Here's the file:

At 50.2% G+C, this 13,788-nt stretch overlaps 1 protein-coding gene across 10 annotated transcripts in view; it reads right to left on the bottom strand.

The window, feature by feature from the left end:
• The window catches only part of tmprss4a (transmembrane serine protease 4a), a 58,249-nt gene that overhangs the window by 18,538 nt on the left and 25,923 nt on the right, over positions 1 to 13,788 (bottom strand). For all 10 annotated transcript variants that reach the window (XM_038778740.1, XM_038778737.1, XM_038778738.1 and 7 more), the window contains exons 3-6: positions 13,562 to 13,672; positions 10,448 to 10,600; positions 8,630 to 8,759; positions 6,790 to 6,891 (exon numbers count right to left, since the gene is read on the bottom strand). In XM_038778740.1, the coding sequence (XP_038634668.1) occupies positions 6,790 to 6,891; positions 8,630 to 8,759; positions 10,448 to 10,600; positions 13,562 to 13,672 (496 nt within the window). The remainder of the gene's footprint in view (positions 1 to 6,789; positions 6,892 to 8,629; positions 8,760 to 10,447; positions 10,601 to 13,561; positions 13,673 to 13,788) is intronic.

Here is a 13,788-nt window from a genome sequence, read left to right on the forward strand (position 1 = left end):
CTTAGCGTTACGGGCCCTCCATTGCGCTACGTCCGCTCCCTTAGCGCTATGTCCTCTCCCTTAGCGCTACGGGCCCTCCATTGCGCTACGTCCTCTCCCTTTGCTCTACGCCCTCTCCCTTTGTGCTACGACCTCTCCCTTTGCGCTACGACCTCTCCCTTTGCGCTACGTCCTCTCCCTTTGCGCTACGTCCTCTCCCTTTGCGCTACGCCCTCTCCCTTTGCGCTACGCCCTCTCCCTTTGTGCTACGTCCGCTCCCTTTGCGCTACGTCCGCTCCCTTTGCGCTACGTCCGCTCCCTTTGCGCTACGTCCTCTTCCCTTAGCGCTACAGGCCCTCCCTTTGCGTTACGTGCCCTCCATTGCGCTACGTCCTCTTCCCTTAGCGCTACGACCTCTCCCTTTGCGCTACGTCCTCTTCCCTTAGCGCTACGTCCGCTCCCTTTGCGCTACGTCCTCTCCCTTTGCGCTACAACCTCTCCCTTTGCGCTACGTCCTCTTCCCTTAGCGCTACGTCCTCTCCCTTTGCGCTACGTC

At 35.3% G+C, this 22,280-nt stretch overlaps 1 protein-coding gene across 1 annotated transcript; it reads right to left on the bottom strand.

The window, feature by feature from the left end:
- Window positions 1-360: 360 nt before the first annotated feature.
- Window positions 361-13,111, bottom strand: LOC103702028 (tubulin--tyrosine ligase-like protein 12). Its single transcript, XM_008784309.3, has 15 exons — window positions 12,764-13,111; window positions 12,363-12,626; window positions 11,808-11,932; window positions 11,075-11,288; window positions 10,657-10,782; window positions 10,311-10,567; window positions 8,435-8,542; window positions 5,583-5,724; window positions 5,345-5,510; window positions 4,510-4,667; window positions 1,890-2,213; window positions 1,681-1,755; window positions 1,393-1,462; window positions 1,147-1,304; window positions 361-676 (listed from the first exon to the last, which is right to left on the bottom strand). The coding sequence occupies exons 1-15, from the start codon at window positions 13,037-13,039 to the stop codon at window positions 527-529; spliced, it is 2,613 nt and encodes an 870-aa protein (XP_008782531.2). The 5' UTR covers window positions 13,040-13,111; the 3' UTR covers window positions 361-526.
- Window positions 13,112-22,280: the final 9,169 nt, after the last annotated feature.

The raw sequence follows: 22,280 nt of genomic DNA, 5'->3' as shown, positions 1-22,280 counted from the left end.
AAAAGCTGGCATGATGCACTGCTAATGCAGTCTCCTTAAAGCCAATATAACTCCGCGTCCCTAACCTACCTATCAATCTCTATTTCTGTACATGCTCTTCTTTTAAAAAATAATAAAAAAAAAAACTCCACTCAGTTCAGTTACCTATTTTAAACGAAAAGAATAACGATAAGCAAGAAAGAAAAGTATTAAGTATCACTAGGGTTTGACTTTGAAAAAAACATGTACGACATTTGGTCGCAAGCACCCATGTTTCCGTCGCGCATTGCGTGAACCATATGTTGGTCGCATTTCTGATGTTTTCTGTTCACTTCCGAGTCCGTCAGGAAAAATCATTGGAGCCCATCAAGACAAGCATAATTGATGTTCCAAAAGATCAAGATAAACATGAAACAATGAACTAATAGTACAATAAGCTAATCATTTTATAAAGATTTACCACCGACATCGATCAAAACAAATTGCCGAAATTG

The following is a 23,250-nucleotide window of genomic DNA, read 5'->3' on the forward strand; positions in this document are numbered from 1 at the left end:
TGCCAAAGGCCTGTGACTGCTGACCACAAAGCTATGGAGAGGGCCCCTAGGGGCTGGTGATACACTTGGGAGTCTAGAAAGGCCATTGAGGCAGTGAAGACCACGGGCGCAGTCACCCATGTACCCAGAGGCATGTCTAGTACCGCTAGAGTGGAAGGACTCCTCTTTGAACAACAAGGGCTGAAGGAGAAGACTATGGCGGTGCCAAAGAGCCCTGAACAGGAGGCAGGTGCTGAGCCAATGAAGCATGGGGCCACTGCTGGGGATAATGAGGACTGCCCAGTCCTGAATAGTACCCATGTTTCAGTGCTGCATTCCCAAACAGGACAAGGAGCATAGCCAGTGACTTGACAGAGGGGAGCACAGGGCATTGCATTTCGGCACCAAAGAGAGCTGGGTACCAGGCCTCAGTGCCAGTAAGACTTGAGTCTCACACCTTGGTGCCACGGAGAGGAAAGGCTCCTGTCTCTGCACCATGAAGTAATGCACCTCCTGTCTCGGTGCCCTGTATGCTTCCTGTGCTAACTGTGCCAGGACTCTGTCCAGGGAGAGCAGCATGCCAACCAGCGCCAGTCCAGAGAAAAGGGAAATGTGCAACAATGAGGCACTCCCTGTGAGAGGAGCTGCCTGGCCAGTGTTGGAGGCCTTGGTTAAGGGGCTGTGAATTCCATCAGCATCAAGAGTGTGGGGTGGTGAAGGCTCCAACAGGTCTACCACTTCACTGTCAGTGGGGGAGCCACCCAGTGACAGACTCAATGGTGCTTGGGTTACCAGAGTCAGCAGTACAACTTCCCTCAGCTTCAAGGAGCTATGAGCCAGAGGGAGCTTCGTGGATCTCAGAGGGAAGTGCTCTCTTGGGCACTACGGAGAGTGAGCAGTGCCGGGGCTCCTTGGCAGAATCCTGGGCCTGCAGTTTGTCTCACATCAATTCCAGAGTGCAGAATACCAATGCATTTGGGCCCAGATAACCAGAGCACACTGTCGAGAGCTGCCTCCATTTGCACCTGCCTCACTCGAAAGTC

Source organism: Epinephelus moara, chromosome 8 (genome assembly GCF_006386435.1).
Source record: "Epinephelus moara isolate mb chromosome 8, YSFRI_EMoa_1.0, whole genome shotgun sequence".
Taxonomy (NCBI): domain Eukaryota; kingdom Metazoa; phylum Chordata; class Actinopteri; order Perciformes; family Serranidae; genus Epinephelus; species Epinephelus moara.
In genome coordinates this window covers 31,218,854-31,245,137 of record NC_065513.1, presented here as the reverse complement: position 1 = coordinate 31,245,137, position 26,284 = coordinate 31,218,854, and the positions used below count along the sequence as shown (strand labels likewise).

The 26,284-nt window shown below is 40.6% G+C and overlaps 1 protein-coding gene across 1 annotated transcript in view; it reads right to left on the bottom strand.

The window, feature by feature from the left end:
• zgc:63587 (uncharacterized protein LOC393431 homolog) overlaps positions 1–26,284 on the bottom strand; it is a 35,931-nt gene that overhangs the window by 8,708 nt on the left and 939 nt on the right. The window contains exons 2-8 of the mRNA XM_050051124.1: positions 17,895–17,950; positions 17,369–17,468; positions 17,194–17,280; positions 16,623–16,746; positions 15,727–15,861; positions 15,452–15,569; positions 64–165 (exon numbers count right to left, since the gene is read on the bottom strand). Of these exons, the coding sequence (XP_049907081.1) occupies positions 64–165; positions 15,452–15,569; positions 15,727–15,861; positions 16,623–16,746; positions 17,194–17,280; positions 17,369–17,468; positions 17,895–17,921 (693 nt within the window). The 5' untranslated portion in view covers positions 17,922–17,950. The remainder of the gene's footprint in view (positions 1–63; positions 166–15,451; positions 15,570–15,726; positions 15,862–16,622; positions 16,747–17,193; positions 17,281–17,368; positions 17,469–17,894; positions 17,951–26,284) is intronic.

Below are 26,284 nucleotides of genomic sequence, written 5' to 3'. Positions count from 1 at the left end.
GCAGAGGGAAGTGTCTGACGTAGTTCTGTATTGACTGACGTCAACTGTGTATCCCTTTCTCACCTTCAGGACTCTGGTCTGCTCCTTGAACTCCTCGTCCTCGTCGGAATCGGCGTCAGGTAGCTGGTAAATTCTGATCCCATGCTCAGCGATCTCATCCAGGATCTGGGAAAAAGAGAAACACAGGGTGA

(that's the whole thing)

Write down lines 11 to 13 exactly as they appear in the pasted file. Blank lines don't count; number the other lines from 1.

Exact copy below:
The raw sequence follows: 22,280 nt of genomic DNA, 5'->3' as shown, positions 1-22,280 counted from the left end.
AAAAGCTGGCATGATGCACTGCTAATGCAGTCTCCTTAAAGCCAATATAACTCCGCGTCCCTAACCTACCTATCAATCTCTATTTCTGTACATGCTCTTCTTTTAAAAAATAATAAAAAAAAAAACTCCACTCAGTTCAGTTACCTATTTTAAACGAAAAGAATAACGATAAGCAAGAAAGAAAAGTATTAAGTATCACTAGGGTTTGACTTTGAAAAAAACATGTACGACATTTGGTCGCAAGCACCCATGTTTCCGTCGCGCATTGCGTGAACCATATGTTGGTCGCATTTCTGATGTTTTCTGTTCACTTCCGAGTCCGTCAGGAAAAATCATTGGAGCCCATCAAGACAAGCATAATTGATGTTCCAAAAGATCAAGATAAACATGAAACAATGAACTAATAGTACAATAAGCTAATCATTTTATAAAGATTTACCACCGACATCGATCAAAACAAATTGCCGAAATTG

The following is a 23,250-nucleotide window of genomic DNA, read 5'->3' on the forward strand; positions in this document are numbered from 1 at the left end: